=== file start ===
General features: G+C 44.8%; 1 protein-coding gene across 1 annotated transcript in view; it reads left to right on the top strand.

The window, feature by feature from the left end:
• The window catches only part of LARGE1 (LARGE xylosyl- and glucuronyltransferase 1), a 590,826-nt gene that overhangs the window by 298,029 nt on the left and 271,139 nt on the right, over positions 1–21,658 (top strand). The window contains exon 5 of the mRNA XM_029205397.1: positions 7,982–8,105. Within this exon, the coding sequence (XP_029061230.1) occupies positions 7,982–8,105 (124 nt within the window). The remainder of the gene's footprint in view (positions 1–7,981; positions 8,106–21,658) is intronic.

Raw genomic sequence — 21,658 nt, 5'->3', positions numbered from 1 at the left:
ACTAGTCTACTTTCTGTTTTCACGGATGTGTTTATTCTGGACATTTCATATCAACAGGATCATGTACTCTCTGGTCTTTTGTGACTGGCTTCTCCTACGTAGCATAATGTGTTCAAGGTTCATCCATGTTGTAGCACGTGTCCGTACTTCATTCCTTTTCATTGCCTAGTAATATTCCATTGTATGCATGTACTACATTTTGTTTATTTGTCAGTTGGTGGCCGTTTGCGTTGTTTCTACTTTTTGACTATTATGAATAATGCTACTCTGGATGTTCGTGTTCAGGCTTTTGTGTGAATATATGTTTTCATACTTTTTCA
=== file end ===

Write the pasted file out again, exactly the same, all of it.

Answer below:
General features: G+C 44.8%; 1 protein-coding gene across 1 annotated transcript in view; it reads left to right on the top strand.

The window, feature by feature from the left end:
• The window catches only part of LARGE1 (LARGE xylosyl- and glucuronyltransferase 1), a 590,826-nt gene that overhangs the window by 298,029 nt on the left and 271,139 nt on the right, over positions 1–21,658 (top strand). The window contains exon 5 of the mRNA XM_029205397.1: positions 7,982–8,105. Within this exon, the coding sequence (XP_029061230.1) occupies positions 7,982–8,105 (124 nt within the window). The remainder of the gene's footprint in view (positions 1–7,981; positions 8,106–21,658) is intronic.

Raw genomic sequence — 21,658 nt, 5'->3', positions numbered from 1 at the left:
ACTAGTCTACTTTCTGTTTTCACGGATGTGTTTATTCTGGACATTTCATATCAACAGGATCATGTACTCTCTGGTCTTTTGTGACTGGCTTCTCCTACGTAGCATAATGTGTTCAAGGTTCATCCATGTTGTAGCACGTGTCCGTACTTCATTCCTTTTCATTGCCTAGTAATATTCCATTGTATGCATGTACTACATTTTGTTTATTTGTCAGTTGGTGGCCGTTTGCGTTGTTTCTACTTTTTGACTATTATGAATAATGCTACTCTGGATGTTCGTGTTCAGGCTTTTGTGTGAATATATGTTTTCATACTTTTTCA